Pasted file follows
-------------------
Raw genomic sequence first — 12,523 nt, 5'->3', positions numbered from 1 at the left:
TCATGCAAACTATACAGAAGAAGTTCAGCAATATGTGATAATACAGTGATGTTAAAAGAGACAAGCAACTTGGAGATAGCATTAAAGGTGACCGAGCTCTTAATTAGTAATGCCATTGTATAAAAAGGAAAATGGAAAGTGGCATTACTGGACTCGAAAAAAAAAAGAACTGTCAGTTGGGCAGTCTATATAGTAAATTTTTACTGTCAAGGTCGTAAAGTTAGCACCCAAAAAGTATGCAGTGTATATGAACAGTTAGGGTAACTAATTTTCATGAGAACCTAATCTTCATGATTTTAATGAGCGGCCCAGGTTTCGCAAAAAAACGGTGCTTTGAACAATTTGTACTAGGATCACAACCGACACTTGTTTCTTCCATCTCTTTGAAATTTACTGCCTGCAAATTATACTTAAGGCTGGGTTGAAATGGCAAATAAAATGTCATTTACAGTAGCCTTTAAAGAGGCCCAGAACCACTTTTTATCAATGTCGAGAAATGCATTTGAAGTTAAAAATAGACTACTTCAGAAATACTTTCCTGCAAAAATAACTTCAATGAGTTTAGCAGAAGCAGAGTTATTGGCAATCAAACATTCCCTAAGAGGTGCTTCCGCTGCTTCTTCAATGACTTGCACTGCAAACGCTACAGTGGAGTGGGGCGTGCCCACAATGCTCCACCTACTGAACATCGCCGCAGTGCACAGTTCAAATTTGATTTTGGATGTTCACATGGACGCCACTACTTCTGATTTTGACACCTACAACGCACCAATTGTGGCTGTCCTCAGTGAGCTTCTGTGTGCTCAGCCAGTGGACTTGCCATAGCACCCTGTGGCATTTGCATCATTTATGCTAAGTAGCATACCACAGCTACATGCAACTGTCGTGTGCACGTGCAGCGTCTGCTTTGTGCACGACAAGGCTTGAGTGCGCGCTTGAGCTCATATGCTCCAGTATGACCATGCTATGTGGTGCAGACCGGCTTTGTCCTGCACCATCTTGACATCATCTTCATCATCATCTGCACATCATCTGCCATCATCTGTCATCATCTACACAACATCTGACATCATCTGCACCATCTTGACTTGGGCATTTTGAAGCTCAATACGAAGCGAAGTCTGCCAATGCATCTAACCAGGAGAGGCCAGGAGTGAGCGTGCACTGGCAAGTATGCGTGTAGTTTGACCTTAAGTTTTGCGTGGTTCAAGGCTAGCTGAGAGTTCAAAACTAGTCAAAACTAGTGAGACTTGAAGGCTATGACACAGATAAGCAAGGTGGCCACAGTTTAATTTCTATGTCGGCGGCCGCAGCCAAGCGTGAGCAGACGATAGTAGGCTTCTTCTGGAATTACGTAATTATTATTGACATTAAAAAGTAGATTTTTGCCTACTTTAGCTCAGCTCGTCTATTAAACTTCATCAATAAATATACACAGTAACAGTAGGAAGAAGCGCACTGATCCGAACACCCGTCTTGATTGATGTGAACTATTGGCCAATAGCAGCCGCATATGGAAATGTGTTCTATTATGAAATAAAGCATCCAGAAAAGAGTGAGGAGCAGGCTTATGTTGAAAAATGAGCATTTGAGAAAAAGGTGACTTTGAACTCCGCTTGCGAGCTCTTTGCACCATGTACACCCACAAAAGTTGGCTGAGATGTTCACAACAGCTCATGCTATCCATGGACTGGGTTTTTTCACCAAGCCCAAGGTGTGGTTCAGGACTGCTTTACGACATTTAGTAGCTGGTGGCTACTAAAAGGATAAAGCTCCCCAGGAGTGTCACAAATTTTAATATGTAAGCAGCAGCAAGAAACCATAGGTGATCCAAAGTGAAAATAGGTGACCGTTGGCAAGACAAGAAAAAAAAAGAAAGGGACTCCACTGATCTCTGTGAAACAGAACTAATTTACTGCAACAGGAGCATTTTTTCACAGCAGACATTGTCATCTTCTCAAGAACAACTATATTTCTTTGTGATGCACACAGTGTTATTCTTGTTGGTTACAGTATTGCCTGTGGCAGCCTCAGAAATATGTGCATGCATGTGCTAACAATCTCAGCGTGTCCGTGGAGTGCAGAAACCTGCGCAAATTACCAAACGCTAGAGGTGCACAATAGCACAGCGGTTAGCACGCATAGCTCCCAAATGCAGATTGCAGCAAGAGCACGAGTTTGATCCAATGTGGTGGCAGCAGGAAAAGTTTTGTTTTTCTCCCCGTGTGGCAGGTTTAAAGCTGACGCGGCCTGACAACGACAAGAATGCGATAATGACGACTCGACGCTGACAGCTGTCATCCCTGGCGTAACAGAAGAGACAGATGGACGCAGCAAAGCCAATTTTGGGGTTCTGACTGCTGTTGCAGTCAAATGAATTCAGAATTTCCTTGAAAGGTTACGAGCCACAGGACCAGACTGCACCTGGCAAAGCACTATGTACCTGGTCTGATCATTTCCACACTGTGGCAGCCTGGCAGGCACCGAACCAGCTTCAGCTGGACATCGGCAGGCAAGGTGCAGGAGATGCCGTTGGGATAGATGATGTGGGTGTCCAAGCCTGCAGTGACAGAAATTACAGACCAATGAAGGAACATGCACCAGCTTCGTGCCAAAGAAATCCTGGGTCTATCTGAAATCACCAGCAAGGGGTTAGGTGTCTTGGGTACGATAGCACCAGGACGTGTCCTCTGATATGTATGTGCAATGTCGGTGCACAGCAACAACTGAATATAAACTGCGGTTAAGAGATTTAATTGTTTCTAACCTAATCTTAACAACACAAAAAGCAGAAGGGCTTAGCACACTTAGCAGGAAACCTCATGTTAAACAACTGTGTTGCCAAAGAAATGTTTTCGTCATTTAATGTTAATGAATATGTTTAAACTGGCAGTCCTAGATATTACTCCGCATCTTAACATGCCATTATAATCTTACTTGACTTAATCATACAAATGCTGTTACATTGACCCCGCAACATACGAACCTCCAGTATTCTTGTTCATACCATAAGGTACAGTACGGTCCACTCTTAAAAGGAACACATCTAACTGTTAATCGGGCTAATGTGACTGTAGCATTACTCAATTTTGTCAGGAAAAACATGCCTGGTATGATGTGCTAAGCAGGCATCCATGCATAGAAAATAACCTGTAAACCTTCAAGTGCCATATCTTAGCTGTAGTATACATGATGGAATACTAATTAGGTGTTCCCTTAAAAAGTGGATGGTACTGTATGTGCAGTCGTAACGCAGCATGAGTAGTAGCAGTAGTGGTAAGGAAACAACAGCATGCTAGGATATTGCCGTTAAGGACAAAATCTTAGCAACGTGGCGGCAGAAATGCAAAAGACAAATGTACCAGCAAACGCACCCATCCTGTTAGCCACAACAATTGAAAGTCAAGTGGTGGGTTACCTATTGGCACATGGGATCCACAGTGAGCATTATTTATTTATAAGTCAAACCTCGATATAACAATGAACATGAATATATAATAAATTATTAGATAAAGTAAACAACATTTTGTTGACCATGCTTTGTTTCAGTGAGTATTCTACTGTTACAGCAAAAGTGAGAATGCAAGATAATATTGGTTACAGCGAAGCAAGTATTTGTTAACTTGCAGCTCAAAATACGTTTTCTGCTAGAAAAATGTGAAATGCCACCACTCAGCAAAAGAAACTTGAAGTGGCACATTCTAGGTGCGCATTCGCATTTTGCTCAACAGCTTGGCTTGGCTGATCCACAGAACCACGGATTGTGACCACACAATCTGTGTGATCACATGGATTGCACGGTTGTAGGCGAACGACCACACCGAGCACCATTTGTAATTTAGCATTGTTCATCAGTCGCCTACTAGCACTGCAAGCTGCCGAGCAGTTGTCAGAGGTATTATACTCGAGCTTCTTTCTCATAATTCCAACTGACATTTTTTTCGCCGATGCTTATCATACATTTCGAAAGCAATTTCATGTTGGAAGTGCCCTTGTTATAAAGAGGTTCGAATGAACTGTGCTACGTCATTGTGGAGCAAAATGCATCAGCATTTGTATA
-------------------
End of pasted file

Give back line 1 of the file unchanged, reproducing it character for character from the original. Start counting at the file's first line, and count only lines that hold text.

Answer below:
Raw genomic sequence first — 12,523 nt, 5'->3', positions numbered from 1 at the left: